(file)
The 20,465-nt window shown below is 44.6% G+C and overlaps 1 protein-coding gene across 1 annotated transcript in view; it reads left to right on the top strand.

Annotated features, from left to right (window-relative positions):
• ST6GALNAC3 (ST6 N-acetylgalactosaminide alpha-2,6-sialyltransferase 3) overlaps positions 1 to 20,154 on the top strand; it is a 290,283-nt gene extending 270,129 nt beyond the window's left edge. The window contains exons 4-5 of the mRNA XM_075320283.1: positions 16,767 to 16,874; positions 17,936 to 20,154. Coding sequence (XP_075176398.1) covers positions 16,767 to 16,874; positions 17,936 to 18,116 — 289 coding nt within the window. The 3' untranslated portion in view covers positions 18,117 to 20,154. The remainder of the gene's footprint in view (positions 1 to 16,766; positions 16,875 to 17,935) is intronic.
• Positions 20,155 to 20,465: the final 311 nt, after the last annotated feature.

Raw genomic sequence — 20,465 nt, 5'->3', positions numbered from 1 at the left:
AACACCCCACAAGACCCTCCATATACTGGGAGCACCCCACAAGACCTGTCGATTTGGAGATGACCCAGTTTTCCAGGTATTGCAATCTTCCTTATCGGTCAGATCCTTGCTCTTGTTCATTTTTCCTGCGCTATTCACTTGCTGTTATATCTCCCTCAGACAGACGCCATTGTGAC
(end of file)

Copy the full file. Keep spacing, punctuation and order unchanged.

The 20,465-nt window shown below is 44.6% G+C and overlaps 1 protein-coding gene across 1 annotated transcript in view; it reads left to right on the top strand.

Annotated features, from left to right (window-relative positions):
• ST6GALNAC3 (ST6 N-acetylgalactosaminide alpha-2,6-sialyltransferase 3) overlaps positions 1 to 20,154 on the top strand; it is a 290,283-nt gene extending 270,129 nt beyond the window's left edge. The window contains exons 4-5 of the mRNA XM_075320283.1: positions 16,767 to 16,874; positions 17,936 to 20,154. Coding sequence (XP_075176398.1) covers positions 16,767 to 16,874; positions 17,936 to 18,116 — 289 coding nt within the window. The 3' untranslated portion in view covers positions 18,117 to 20,154. The remainder of the gene's footprint in view (positions 1 to 16,766; positions 16,875 to 17,935) is intronic.
• Positions 20,155 to 20,465: the final 311 nt, after the last annotated feature.

Raw genomic sequence — 20,465 nt, 5'->3', positions numbered from 1 at the left:
AACACCCCACAAGACCCTCCATATACTGGGAGCACCCCACAAGACCTGTCGATTTGGAGATGACCCAGTTTTCCAGGTATTGCAATCTTCCTTATCGGTCAGATCCTTGCTCTTGTTCATTTTTCCTGCGCTATTCACTTGCTGTTATATCTCCCTCAGACAGACGCCATTGTGAC